Wednesday, September 19, 2007
Imagine a match going on between India and say Pakistan.Indians are chasing a target around 270-280 and struggling at 50 for 3 in 10.0 overs.(Dravid still at crease)
What a normal Indian supporter will do?
1.Switch off the TV
2.Surf other channels on TV
3.Try to forget everything about the match.
What will I do?
I will stick myself in the sofa and watch Dravid's batting till the end.(The End is generally sweet).
Rahul Dravid's greatness is that he is capable of staying at the crease irrespective of the behaviour of pitch,the kind of bowling and the pressure on the team.
What is technique in batting? You will get the answer when you will watch Dravid's batting.He plays fluent cricket.Keeps the scoreboard moving without making the situation chaotic.
I'm fan of TEST CRICKET.So I enjoy to watch a batsman taking easy singles,twos.
Rahul Dravid is master in Test matches.He has the stamina to stay at the pitch for a full day.
Rahul Dravid is my God.
Do you remember a man exchanging a few(!) words with Sachin Tendulkar in every match when they face each other on ground?
He is Glenn McGrath,a true Australian player.
He will be involved in the sledging in almost every match he plays. He tries to keep a batsman under pressure (although he does'nt need it).
The pitch map of McGrath will show you the quality of his bowling.He bowls consistently with same line,changing the pace and lengh of ball.Only patience of batsman can send McGrath wicketless (which never happens).
This cricketer always brings a freshness in game with his smiling face.
Unfortunately,we will not be able to see the contest between batsmen and McGrath,because the later has retired from ODIs and is thinking of retiring from Test cricket too.
Hats off to this great cricketer!
Tuesday, September 18, 2007
1.Increase in the number of viewers and cricket lovers.
2.Takes less time to comlete.
3.Exciting game throughout.
1.Decrease in the technique of batsmen.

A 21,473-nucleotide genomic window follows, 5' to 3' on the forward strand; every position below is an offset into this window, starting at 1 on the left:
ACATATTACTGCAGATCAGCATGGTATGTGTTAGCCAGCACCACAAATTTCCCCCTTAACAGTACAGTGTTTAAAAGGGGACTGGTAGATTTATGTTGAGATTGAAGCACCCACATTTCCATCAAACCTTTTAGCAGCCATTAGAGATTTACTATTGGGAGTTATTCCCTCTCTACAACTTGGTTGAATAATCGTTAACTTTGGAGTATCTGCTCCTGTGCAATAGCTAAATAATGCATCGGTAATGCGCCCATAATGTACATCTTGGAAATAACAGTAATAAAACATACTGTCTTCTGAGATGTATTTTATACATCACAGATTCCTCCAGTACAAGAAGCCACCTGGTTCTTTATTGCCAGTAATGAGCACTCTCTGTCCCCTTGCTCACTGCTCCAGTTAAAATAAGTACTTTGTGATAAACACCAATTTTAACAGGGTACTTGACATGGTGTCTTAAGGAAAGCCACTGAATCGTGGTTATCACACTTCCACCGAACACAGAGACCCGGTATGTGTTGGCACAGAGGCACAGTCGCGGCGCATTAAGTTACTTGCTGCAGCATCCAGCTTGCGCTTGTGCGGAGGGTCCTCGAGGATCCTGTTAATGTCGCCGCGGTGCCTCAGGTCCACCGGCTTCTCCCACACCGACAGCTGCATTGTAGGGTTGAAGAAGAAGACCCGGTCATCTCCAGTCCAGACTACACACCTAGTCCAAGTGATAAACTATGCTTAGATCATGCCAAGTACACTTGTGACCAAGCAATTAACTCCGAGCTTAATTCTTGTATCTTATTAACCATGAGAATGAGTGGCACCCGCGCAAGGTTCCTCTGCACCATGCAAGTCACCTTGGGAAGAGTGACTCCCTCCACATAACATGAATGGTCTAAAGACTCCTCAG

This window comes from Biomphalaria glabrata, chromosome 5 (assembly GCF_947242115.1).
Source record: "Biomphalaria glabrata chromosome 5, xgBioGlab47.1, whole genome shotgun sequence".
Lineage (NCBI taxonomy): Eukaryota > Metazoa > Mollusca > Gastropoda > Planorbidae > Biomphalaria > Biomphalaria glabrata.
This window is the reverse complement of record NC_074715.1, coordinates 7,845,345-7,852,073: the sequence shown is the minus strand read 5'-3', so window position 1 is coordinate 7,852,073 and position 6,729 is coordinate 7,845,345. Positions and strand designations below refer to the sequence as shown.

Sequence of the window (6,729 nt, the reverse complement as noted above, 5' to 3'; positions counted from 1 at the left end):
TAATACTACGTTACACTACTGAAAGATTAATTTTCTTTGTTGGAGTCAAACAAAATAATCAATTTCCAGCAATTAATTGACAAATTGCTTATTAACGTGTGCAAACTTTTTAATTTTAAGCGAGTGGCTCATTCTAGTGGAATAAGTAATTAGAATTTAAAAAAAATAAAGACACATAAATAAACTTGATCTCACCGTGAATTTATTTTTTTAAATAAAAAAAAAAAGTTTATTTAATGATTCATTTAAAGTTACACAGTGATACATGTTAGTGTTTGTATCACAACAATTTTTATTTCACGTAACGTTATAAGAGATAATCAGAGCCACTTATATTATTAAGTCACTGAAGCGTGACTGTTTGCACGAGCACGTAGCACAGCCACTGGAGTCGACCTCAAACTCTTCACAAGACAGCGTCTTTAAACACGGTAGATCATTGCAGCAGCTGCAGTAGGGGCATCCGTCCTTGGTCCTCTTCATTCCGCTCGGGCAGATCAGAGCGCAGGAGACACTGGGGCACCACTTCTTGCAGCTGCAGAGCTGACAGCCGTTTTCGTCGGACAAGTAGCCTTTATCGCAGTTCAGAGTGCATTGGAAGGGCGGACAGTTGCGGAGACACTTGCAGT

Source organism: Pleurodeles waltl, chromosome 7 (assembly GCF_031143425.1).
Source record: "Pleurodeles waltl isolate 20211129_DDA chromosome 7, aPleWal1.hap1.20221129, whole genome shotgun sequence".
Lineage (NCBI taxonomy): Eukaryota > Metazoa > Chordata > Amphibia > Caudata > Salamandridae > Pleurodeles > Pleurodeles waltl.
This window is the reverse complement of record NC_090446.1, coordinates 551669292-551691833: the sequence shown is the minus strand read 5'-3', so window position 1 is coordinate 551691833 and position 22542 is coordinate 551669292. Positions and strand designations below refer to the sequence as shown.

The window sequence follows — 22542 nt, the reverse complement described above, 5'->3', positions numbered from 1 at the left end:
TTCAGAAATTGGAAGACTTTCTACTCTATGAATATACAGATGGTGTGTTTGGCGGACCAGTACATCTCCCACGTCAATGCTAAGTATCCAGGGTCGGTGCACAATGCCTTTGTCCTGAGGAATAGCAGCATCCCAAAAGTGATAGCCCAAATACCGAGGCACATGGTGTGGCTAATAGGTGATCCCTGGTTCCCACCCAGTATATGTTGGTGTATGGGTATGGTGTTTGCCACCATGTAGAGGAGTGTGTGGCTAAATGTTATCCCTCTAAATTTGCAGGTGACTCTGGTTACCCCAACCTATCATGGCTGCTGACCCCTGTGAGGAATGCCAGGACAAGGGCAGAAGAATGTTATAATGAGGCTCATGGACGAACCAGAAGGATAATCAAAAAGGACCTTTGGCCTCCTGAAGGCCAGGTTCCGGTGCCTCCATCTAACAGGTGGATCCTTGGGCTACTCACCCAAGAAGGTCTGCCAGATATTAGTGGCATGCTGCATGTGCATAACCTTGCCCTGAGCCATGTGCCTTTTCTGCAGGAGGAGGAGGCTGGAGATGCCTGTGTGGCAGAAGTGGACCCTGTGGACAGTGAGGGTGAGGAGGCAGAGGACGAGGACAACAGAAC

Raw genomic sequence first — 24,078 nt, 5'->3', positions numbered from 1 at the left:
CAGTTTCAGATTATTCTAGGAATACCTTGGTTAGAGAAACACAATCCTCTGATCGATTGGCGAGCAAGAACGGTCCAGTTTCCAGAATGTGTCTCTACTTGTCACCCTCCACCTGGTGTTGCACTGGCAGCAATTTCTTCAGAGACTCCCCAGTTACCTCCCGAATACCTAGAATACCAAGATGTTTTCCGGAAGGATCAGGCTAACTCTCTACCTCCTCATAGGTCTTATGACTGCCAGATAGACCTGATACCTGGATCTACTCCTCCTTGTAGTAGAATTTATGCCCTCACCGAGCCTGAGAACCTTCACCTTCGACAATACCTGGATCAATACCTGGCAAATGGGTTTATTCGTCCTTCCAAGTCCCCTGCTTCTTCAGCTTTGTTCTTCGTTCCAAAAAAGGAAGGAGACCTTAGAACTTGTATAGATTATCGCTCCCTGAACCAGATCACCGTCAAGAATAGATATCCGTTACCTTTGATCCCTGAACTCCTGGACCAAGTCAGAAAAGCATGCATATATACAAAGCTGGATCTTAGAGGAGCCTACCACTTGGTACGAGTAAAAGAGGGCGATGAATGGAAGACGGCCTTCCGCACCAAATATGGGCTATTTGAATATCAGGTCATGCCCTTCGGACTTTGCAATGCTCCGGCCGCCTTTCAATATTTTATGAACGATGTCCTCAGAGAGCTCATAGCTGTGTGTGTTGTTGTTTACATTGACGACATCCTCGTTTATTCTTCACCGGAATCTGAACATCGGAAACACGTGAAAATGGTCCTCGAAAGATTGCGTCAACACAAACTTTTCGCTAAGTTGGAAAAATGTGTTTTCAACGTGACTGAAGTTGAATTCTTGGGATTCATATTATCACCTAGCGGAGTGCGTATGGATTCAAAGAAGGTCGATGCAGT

2.Game only for batsmen.
3.Too much popularity might reduce the number of ODIs and TESTs.
Thursday, September 13, 2007
The key to making a cricket ball swing is to cause a pressure difference between the two sides of the ball. The air pressure depends on the flow of air over each side of the ball. Swing is generated when bowlers, by accident or design, disrupt the flow of air over one side of the ball.
Normal swing is achieved by keeping one side of the ball polished smooth and shiny, and delivering the ball with the polished side forward, and the seam angled in the direction of desired swing. The outswinging delivery moves away from the right-handed batsman, while the inswinger moves in towards him. Normal swing is achieved by maintaining laminar boundary layer air-flow on the shiny side whilst creating turbulent flow on the seam side. These deliveries, particularly the outswinger, are the bread and butter of opening bowlers who get to use the ball while it is still new.
Reverse swing is very different from conventional swing. Although the seam is oriented in the same way as for an outswinger and the action is the same, the rough side of the ball is to the fore, and the ball moves in to the batsman like an inswinger. Reverse swing is achieved when the ball is bowled very fast. In this case the air flow will become turbulent on both sides before it reaches the seam.
Wednesday, September 12, 2007
Australia beat England in England for the first time in a nail biting finish. When the Hon Ivo Bligh (later Lord Darnley) took an English touring team to Australia in 1882-3, this was said to be to recover the mythical "Ashes". At some point during the tour, an urn containing some ashes was presented to Bligh. The traditional story was that the contents of the urn were the ashes of a bail used in the Third Test, and that the urn was presented by a group of Melbourne women when England won two of the three Tests originally arranged (a fourth match was subsequently arranged, which Australia won). In 1982 evidence was brought forward suggesting that the Ashes were those of a ball and were presented to Bligh by Sir William Clarke in a ceremony BEFORE the Test series. After Lord Darnley`s death in 1927 the urn was given to MCC by his widow. It can be viewed in the museum at Lord`s (where it remains permanently, regardless of whether England or Australia holds The Ashes), together with the scorecard of the 1882 match.
West Indies291 for 8 (60 overs)
WI won by 17 runs
Australia274 all out (58.4 overs)
West Indies286 for 9 (60 overs)
WI won by 92 runs
England194 all out (51 overs)
India183 all out (54.4 overs)
Ind won by 43 runs
West Indies140 all out (52 overs)
Eden Gardens, Kolkata
Australia253 for 5 (50 overs)
Aus won by 7 runs
England246 for 8 (50 overs)
Pakistan249 for 6 (50 overs)
Pak won by 22 runs
England227 all out (49.2 overs)
Gaddafi Stadium, Lahore
Sri Lanka245 for 3 (46.2 overs)
SL won by 7 wickets
Australia241 for 7 (50 overs)
Australia133 for 2 (20.1 overs)
Aus won by 8 wickets
Pakistan132 all out (39 overs)
Australia359 for 2 (50 overs)
Aus won by 125 runs
India234 all out (39.2 overs)
Kensington Oval, Bridgetown
Australia281 for 4 (38 overs)
Aus won by 53 runs on D/L Method
Sri Lanka215 for 8 (36 overs